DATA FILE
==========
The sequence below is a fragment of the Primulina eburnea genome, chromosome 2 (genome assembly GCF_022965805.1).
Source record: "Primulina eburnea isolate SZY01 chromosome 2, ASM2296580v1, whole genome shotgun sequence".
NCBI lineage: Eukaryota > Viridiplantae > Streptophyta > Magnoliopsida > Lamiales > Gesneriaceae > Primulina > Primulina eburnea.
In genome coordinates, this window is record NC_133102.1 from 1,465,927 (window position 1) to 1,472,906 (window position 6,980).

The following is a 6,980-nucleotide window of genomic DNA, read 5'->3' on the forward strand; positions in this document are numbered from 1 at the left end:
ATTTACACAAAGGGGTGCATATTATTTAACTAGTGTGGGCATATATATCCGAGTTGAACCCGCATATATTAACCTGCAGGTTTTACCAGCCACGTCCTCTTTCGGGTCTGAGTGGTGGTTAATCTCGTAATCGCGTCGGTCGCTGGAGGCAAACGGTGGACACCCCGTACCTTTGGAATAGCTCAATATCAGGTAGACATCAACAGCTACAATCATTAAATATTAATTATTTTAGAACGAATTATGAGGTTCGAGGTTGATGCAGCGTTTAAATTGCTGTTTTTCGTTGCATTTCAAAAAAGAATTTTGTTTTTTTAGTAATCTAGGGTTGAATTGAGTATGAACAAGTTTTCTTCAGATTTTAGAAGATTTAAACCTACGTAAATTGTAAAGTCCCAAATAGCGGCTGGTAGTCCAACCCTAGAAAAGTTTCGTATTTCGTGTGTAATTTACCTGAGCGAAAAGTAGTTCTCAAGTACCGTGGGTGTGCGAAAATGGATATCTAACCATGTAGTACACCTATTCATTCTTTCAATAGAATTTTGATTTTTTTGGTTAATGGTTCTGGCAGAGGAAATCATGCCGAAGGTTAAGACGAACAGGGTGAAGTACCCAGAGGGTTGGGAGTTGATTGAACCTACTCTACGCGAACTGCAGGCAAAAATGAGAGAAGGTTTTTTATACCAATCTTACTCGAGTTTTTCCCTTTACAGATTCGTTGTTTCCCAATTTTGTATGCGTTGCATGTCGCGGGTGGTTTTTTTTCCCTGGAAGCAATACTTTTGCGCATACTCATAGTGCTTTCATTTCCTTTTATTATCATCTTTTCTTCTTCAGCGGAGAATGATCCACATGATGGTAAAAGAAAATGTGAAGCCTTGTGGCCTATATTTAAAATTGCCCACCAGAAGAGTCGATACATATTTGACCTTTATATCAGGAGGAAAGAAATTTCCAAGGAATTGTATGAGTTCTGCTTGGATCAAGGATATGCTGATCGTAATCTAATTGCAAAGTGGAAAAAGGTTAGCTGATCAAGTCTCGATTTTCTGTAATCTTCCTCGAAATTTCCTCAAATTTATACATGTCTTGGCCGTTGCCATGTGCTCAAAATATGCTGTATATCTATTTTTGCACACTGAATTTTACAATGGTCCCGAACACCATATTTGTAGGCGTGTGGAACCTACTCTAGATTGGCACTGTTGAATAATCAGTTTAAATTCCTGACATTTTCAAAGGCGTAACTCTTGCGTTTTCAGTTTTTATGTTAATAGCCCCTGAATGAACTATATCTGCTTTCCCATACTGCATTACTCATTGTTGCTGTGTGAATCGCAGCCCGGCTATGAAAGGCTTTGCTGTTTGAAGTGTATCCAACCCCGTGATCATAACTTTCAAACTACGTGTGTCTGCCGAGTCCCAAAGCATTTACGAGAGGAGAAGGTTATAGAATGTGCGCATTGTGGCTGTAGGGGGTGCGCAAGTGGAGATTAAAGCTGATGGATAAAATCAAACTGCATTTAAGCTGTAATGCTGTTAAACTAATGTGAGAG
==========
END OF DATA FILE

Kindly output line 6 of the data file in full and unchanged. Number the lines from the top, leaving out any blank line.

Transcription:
ATTTACACAAAGGGGTGCATATTATTTAACTAGTGTGGGCATATATATCCGAGTTGAACCCGCATATATTAACCTGCAGGTTTTACCAGCCACGTCCTCTTTCGGGTCTGAGTGGTGGTTAATCTCGTAATCGCGTCGGTCGCTGGAGGCAAACGGTGGACACCCCGTACCTTTGGAATAGCTCAATATCAGGTAGACATCAACAGCTACAATCATTAAATATTAATTATTTTAGAACGAATTATGAGGTTCGAGGTTGATGCAGCGTTTAAATTGCTGTTTTTCGTTGCATTTCAAAAAAGAATTTTGTTTTTTTAGTAATCTAGGGTTGAATTGAGTATGAACAAGTTTTCTTCAGATTTTAGAAGATTTAAACCTACGTAAATTGTAAAGTCCCAAATAGCGGCTGGTAGTCCAACCCTAGAAAAGTTTCGTATTTCGTGTGTAATTTACCTGAGCGAAAAGTAGTTCTCAAGTACCGTGGGTGTGCGAAAATGGATATCTAACCATGTAGTACACCTATTCATTCTTTCAATAGAATTTTGATTTTTTTGGTTAATGGTTCTGGCAGAGGAAATCATGCCGAAGGTTAAGACGAACAGGGTGAAGTACCCAGAGGGTTGGGAGTTGATTGAACCTACTCTACGCGAACTGCAGGCAAAAATGAGAGAAGGTTTTTTATACCAATCTTACTCGAGTTTTTCCCTTTACAGATTCGTTGTTTCCCAATTTTGTATGCGTTGCATGTCGCGGGTGGTTTTTTTTCCCTGGAAGCAATACTTTTGCGCATACTCATAGTGCTTTCATTTCCTTTTATTATCATCTTTTCTTCTTCAGCGGAGAATGATCCACATGATGGTAAAAGAAAATGTGAAGCCTTGTGGCCTATATTTAAAATTGCCCACCAGAAGAGTCGATACATATTTGACCTTTATATCAGGAGGAAAGAAATTTCCAAGGAATTGTATGAGTTCTGCTTGGATCAAGGATATGCTGATCGTAATCTAATTGCAAAGTGGAAAAAGGTTAGCTGATCAAGTCTCGATTTTCTGTAATCTTCCTCGAAATTTCCTCAAATTTATACATGTCTTGGCCGTTGCCATGTGCTCAAAATATGCTGTATATCTATTTTTGCACACTGAATTTTACAATGGTCCCGAACACCATATTTGTAGGCGTGTGGAACCTACTCTAGATTGGCACTGTTGAATAATCAGTTTAAATTCCTGACATTTTCAAAGGCGTAACTCTTGCGTTTTCAGTTTTTATGTTAATAGCCCCTGAATGAACTATATCTGCTTTCCCATACTGCATTACTCATTGTTGCTGTGTGAATCGCAGCCCGGCTATGAAAGGCTTTGCTGTTTGAAGTGTATCCAACCCCGTGATCATAACTTTCAAACTACGTGTGTCTGCCGAGTCCCAAAGCATTTACGAGAGGAGAAGGTTATAGAATGTGCGCATTGTGGCTGTAGGGGGTGCGCAAGTGGAGATTAAAGCTGATGGATAAAATCAAACTGCATTTAAGCTGTAATGCTGTTAAACTAATGTGAGAG